Back when I was in school, we could spot the private school kids from a mile away by their strict uniforms: pleated skirts for the girls, khakis for the boys, and polo shirts for everyone. Today, uniforms are no longer just for the private schoolers. According to the National Center for Education Statistics, a whopping 21 percent of public schools required students to wear uniforms during the 2015 to 2016 school year. But for the 6.6 million school-age kids with a disability, wearing uniforms can pose a challenge. One company recognized the need for school uniforms for kids with disabilities, and they've stepped up to the plate: the Lands' End adaptive school clothing is a serious game changer.
Lands' End is launching their Universal Collection on Sept. 1 of this year, meaning children with various disabilities and facing different challenges will be able to purchase this "adaptive clothing" for the 2018 to 2019 school year. These uniform pieces, which look identical to the Lands' End original uniform items, feature a variety of different features that aim to "make independence routine." This collection will include shorts, pants, dresses, skirts, polos, and dress shirts — everything your child will need for the year.
The biggest tweak made to the adaptive clothing? Lands' End partnered with MagnaReady, swapping out traditional buttons and zippers with MagnaReady technology. These magnets, described as "super strong and easy-to-manage," will make getting dressed easier and faster. Best of all, most children will be able to dress and secure their own clothing – and that independence is priceless.
In addition to the magnetic features, Lands' End's Universal Collection features "rip & grip" velcro closures in the waistbands of the chino pants and shorts, though they look no different than the originals. MagnaReady technology was added to leg openings of chino pants as well, so they can fit easily and comfortably over any leg and foot braces.
The shirts in the Universal Collection have all been created with the goal of keeping them "sensory friendly." According to the website, "The seams of our adaptive polo shirts and oxford shirts are smooth and the labels are heat-transferred or soft satin for comfort." In other words... these shirts are smooth as a baby's bottom. So even if your child doesn't have a physical disability, those with sensory issues or those who just prefer less fuss with their clothing can be comfortable, too.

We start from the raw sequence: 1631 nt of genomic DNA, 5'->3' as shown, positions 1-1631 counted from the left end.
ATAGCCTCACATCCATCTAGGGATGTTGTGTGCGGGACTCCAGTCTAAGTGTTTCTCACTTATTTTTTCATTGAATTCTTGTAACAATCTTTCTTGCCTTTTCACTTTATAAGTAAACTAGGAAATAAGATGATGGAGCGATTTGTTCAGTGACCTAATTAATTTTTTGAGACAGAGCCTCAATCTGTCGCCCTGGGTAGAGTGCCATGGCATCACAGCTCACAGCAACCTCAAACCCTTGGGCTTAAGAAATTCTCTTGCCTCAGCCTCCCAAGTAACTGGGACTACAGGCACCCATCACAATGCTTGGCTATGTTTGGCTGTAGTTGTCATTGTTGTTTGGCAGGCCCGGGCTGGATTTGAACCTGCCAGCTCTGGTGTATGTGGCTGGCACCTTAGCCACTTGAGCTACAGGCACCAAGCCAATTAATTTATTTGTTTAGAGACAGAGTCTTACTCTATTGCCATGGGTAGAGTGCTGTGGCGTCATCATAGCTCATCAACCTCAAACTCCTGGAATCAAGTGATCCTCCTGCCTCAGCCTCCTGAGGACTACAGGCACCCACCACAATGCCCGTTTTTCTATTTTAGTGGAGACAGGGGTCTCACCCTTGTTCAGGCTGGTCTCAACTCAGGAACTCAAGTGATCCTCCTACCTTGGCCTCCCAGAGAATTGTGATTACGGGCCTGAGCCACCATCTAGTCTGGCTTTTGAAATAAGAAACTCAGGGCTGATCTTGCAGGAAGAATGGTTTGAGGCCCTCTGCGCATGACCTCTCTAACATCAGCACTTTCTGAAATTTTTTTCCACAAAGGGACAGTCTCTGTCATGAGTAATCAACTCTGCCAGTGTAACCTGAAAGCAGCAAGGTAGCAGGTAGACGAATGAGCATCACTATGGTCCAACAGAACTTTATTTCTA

Getting dressed is a mundane activity that many of us don't think twice about, but for children with disabilities, getting dressed can be an opportunity to feel empowered and capable. According to Emma Sterland, a writer for the UK-based disability charity Scope, teaching your child to dress themselves — and providing clothing that will make this possible — is a win-win situation for both of you.
"Encouraging your child to dress themselves, and teaching them the techniques to do it, will not only save you time in the future, it will give them an all-important sense of achievement," said Sterland, in a piece for Scope.
Speaking of saving time, mom and dad will be happy to hear that the technology in the Lands' End adaptive clothing doesn't require any extra TLC than your other standard clothing. The technology is durable and tough, just like your family. Spend time doing the important stuff, not sorting and dry-cleaning laundry. Throw adaptive clothing in the wash with the rest of your clothing and call it a day.
Each new school year brings new nerves, anxieties, and hurdles. Getting dressed in your school uniform, and feeling comfortable throughout the day, should not be something that creates more stress. The Universal Collection from Lands' End will not only makes school uniforms more inclusive, but will help children with disabilities get to say the powerful words, "I can do it myself." I salute you, Lands' End, and hope to see more major clothing brands following suit.